I'm Not Saying...

[Edit:  A less charitable, but very much worth reading take, can be found here.]

Cardinal Sean O'Malley sat down for an extended interview with Norah O'Donnell of 60 Minutes, which was shown last Sunday.  Never say never (after all, there are people who don't like ice cream), but it seems impossible to me that you could come away from that interview with a negative opinion of "Cardinal Sean" (as he prefers to be called).  He came across as funny, charming, kind, and very, very candid.  He admitted that he was "terrified" being sent to the toxic waste dump that was the Archdiocese of Boston in 2003, despite having already served two tours as the clean-up guy in dioceses decimated by sex abuse scandals (Fall River, Massachusetts and Palm Beach, Florida).  He was unabashed in his enthusiasm for his friend Pope Francis.  He more or less said that Bishop Finn of Kansas City, who has been convicted of failing to report/covering up for an abusive priest, needs to go.  He called the investigation of the American sisters a "disaster."  All to the good.

Then, at the end, O'Donnell asked about women priests.  You can watch the interview here (skip ahead to around the 11 minute mark), but here is the transcript:

Norah O'Donnell: The church says it's not open to the discussion about ordaining women. Why not?

Cardinal Seán O'Malley: Not everyone needs to be ordained to have an important role in the life of the church. Women run the Catholic charities, the Catholic schools, the development office for the archdiocese.

Norah O'Donnell: Some would say women do a lot of the work but have very little power.

Cardinal Seán O'Malley: Well "power" is not a word that we like to use in the church. It's more service.

Norah O'Donnell: But they can't preach. They can't administer the sacraments.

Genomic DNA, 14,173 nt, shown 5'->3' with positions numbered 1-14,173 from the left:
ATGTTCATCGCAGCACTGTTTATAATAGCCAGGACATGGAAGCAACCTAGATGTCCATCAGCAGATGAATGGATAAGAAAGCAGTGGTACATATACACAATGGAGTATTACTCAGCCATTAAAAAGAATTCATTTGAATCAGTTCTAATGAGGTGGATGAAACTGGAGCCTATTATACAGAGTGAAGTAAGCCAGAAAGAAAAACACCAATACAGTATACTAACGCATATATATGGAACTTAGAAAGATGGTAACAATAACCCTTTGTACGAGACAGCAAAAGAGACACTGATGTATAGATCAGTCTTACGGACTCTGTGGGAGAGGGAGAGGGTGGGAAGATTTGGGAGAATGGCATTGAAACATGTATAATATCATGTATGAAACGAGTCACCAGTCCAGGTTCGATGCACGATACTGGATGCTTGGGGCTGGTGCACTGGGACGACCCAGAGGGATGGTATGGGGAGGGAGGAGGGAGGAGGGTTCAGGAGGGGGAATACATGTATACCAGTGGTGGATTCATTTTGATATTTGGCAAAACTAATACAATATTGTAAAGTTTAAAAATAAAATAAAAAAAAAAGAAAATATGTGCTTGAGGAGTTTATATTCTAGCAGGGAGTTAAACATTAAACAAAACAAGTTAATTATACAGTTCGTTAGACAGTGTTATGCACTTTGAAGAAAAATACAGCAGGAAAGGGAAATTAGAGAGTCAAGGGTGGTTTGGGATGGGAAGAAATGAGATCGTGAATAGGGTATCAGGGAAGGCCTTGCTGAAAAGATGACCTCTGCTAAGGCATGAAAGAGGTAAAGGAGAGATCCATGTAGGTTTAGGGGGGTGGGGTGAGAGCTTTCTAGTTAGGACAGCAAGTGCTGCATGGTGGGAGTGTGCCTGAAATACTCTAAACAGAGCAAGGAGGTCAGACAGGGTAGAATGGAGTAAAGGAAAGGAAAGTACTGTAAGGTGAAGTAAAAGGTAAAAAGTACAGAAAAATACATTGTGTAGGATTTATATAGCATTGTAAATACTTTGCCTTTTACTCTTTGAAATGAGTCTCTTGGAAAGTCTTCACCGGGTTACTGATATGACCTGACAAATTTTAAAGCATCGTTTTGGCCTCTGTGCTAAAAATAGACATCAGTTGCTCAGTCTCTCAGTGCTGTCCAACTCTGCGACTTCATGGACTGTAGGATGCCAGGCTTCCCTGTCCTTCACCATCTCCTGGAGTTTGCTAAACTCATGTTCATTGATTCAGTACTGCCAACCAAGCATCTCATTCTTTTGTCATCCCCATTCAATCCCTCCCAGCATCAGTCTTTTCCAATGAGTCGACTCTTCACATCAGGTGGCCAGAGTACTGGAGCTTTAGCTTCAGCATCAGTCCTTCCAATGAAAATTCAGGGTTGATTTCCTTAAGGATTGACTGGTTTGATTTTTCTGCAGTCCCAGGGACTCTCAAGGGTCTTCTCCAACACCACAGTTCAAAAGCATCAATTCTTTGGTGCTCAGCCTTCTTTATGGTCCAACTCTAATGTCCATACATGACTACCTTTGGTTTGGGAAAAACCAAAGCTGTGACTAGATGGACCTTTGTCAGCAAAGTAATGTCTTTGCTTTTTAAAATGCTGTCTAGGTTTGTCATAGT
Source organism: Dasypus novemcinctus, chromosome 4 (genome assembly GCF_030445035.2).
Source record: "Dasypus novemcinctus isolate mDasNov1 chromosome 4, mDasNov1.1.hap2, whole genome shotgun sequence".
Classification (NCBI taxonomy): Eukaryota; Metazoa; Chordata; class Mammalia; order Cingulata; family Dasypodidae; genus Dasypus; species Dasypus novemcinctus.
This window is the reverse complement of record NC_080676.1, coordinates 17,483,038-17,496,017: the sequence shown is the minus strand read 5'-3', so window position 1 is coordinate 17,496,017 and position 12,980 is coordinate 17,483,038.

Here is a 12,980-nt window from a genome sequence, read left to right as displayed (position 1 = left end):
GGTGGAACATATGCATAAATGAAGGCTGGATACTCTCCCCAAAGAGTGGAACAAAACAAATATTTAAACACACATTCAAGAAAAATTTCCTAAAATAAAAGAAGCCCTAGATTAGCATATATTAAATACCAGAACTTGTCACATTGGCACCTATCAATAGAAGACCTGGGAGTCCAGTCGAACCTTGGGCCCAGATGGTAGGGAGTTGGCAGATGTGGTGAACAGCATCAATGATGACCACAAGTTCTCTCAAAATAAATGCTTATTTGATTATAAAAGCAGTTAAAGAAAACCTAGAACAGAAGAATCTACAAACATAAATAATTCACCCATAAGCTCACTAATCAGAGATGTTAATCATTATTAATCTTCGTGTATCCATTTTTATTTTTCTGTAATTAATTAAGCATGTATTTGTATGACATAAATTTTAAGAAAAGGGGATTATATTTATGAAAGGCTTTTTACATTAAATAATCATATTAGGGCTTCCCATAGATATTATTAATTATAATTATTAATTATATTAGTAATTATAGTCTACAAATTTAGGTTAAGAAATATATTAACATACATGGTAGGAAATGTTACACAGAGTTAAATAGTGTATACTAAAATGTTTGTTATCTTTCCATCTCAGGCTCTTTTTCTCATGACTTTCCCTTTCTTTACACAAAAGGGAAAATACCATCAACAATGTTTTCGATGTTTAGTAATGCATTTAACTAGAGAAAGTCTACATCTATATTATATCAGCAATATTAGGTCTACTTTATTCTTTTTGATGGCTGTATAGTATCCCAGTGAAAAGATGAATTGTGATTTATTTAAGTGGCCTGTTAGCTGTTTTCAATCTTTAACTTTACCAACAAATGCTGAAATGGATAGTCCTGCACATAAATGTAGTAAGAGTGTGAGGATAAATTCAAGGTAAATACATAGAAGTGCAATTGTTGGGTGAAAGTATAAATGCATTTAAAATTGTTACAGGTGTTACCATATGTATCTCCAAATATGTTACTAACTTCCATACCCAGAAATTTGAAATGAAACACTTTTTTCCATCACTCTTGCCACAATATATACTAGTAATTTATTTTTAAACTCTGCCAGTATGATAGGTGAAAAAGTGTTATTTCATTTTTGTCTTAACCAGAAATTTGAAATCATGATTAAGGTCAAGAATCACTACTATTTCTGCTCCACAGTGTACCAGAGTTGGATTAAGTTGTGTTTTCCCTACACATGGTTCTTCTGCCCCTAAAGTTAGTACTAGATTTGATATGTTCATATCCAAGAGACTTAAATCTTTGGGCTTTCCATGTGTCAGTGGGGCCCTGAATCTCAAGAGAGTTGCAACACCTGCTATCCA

Cardinal Seán O'Malley: Well...

Norah O'Donnell: I mean, some women feel like they're second class Catholics because they can't do those things that are very important.

Cardinal Seán O'Malley: Well, they, but they're, they have other very important roles that, you know, a priest cannot be a mother, either. The tradition of the church is that we have always ordained men. And that the priesthood reflects the incarnation of Christ, who in his humanity is a man.

Norah O'Donnell: But in spite of that, does the exclusion of women seem at all immoral?

Cardinal Seán O'Malley: Well, Christ would never ask us to do something immoral. And I know that women in...

Norah O'Donnell: The sense of equality. I mean, just the sense of sort of the fairness of it, you know. You wouldn't exclude someone based on race. But yet you do exclude people based on gender.

Cardinal Seán O'Malley: Well, it's a matter of vocation. And what God has given to us. And this is, you know, if I were founding a church, you know, I'd love to have women priests. But Christ founded it and what he he has given us is something different.

"[Y]ou know, if I were founding a church, you know, I'd love to have women priests."  Those are the words of a man whose heart is not in it.  He has to defend the shield as best as he can, and I understand that.  But O'Donnell (appropriately) pushed him on the idea that the ban on women priests seems to be unfair and arbitrary.  And O'Malley all but conceded the point--the only thing he could fall back on is the idea that Jesus was a dude, and he set it up the Church to only have male priests, and thus we are stuck with it.

That is an incredibly thin reed to exclude half of the human population, and no one knows that more than Cardinal Sean.  He's too smart, and too genuine, to fall back on the overtly misogynist arguments that have been trotted out to defend the ban on women priests--women are inferior, women somehow don't "image" Christ, etc.  All he has left is fiat.  And while the fiat is projected onto Jesus (i.e. "Jesus set it up that way"), Cardinal Sean knows that the evidence that Jesus would disprove of women priests is, at best, circumstantial.  The fiat is the Catholic Church's fiat far more than it is Jesus's fiat.

Cardinal Sean comes across as a man who would be perfectly happy if Pope Francis, or an Ecumenical Council, or whatever, were to announce that the ban on women priests was a product of historical, structural misogyny, and not a core teaching of the Gospel.  One gets the sense that he would be first in line to ordain women for the Archdiocese of Boston.  But, he can't say that, because the certainty of the Church's positions is more important than his own instincts about fairness and justice on this issue.

Cardinal Sean seems like a good man, and it is good that he has a prominent position in the Catholic Church in the US.  I just wish that he could break out of the politics of certainty.

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